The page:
- Author: Betsy Lunde
Anybody out there who doesn’t like to watch hummingbirds as they flit through the yard? If that’s you, read no farther but just skip to the last paragraph or two. If you’re like me,
however, continue to read.
Folks like hummingbirds for a variety of reasons: they are entertaining; they are fearless in defending their territory and feeders from others (including hummingbirds who are
“strangers”, and for those of you who like nature photography, they are quite the challenge. The photo hint first: try to entice birds to a colorful, single flower and be there, waiting, with your camera on a stable mounting or tripod. Try to chase any bird around the yard for a picture just doesn’t work!
To get hummingbirds to come into the yard and stay there requires a few items: a feeder, of course; a place to just sit and rest the old wings for a moment or two (the hint here can be as simple as hanging a wire coat hanger near the eaves of your home)—how low-tech is that?; and a suet cage filled with scraps of yarn and string for nesting material, a kind of a “one-stop" nest materials store. Let a few dandelions go to seed, hummers use the seeds to line their nests. Add a lot of hummingbird-friendly plants and you’re pretty much done.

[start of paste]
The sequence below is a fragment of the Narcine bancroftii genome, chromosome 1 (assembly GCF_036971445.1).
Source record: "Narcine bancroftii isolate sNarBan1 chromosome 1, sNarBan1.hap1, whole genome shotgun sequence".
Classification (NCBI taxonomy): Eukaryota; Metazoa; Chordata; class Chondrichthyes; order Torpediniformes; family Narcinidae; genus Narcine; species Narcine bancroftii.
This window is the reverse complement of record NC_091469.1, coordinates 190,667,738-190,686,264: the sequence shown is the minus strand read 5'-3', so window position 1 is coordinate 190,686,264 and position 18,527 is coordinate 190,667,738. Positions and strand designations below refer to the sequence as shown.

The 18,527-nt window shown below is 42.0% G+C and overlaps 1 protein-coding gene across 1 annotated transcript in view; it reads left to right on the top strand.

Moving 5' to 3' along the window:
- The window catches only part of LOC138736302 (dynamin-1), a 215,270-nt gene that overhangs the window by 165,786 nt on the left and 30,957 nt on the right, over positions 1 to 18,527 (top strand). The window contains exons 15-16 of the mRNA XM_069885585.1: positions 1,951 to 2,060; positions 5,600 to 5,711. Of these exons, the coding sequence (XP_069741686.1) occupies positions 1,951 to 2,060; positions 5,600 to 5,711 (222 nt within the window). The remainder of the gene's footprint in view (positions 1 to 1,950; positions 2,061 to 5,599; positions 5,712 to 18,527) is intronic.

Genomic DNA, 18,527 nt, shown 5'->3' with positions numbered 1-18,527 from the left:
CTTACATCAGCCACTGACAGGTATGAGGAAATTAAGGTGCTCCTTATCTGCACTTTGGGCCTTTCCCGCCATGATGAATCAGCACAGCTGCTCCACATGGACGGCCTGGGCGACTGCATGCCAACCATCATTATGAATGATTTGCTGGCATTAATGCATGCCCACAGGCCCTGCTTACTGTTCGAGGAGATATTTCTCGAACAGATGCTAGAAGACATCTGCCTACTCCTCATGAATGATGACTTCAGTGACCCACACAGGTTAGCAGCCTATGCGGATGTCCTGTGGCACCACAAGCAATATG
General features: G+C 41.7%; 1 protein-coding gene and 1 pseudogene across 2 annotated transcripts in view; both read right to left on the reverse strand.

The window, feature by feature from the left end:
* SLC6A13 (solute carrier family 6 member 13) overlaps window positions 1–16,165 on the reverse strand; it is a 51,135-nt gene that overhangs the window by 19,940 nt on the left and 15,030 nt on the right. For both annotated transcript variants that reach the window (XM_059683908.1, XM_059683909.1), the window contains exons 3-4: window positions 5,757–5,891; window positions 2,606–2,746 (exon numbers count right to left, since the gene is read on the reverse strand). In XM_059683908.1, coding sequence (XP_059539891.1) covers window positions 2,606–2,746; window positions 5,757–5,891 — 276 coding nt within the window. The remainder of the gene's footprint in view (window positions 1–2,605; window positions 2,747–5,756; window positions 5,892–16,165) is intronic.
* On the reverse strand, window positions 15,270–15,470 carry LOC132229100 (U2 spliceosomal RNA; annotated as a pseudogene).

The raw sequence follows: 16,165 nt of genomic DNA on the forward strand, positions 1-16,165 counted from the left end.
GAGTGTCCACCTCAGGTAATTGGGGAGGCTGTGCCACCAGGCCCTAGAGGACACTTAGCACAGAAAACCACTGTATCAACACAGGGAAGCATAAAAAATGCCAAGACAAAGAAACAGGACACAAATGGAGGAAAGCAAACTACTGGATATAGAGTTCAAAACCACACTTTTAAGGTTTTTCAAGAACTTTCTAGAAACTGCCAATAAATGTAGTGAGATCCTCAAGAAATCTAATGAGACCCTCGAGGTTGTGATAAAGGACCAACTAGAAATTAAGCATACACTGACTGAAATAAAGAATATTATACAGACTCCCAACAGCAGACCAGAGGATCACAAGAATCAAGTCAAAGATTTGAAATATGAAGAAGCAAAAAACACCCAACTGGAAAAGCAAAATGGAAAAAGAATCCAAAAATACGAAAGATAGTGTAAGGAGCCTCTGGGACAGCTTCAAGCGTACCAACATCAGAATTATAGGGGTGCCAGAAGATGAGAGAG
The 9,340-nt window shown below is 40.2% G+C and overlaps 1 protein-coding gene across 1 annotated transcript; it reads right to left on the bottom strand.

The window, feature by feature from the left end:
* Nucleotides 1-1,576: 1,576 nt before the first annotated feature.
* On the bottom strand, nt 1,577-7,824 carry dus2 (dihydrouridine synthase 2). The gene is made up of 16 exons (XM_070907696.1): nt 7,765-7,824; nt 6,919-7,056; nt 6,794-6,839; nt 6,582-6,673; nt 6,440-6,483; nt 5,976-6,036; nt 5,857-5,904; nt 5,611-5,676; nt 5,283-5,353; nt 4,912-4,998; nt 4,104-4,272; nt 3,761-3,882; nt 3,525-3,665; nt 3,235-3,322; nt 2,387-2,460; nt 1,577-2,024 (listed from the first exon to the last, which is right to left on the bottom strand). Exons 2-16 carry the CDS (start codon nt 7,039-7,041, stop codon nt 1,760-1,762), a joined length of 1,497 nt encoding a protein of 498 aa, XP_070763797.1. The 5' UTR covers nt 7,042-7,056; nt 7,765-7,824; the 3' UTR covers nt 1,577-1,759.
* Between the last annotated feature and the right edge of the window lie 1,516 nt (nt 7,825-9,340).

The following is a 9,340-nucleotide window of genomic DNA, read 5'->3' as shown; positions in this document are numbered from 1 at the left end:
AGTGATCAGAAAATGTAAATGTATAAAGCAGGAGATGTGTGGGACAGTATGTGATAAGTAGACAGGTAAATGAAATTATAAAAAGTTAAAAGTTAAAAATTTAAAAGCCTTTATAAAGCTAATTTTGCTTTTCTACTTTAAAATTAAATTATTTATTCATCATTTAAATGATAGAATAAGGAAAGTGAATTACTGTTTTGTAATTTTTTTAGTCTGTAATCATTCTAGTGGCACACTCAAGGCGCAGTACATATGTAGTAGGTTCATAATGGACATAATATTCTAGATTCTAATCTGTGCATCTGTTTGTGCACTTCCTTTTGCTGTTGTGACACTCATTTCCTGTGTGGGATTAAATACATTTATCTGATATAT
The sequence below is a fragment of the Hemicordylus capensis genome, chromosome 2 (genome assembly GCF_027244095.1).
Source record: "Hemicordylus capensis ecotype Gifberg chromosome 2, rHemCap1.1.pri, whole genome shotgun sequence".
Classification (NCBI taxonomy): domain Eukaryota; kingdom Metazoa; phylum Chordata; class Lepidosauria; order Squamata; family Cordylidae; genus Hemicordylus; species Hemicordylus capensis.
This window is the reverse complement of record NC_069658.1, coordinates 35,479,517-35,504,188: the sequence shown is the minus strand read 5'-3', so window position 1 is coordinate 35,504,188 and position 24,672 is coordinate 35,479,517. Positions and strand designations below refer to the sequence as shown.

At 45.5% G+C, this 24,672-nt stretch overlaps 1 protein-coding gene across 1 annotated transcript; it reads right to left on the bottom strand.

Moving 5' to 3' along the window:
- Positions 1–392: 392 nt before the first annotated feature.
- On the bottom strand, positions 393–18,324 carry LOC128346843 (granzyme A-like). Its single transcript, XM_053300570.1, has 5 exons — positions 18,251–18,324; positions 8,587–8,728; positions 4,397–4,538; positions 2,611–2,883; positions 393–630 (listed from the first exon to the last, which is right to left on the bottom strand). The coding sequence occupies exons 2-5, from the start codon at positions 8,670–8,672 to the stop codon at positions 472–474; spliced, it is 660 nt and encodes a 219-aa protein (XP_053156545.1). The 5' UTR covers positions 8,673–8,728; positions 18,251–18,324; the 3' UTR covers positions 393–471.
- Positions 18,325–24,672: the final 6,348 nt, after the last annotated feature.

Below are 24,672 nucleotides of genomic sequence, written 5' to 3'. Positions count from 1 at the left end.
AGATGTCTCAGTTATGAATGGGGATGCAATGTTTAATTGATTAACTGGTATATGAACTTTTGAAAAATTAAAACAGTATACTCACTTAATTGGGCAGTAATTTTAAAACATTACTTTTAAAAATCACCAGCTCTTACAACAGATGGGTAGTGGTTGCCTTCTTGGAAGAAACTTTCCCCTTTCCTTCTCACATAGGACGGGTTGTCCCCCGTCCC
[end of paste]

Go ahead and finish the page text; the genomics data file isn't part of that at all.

Now as for keeping them there: full tummies make for staying birds. A special treat that’s not put out there often is overripe cantaloupes. Hummingbirds will devour that tasty treat and you don’t waste. Another thought: remember your successes from past seasons or those things that worked for your friends. Cannas, Bee balm, Gilia flowers, etc. Stick with what worked, and don’t bother wasting money trying other plants –unless you wanted to have those choices in your yard anyway. GO RED! Just about anything that’s red will draw hummers. To get them to notice new feeders, attach leftover red ribbons, pieces of scarves, even “el fako” flowers will work. Once the little guys find the feeder, they will return!
Speaking of feeders, make your own “nectar” and save some money. All it takes to make the goodies is 4 parts water to 1 part sugar. Boil it, cool it, and fill your feeder(s). No need to add the red food coloring, especially if the feeder is red. If the feeder is in the shade, you’ll have less algae growth so the sugar water won’t need changing as often.
I don’t put out hummingbird feeders in my yard as the neighborhood cats, both feral and tame, seem to think that my large backyard is theirs for the using since my dog is gone. My own cats enjoy watching the birds out in the tree at the window. I don’t know what the cats really are saying but it sound suspiciously like “Here, birdie, birdie!”. Oh well, I guess I’m not the only one who enjoys watching the birds !
On a different note, the Sacramento Cactus and Succulent Society just had the annual spring sale at the Shepherd Garden & Art Center across the street from McKinley Park ( 3330 McKinley Blvd) in Sacramento last week-end. If you are interested in joining or finding out more about this group call: George & Oskun Avery at 916-682-8397 or email
gravery2@Comcast.net. The group meets the 4th Monday of the month, except in Dec. Dues are $15 per person or $20 per family.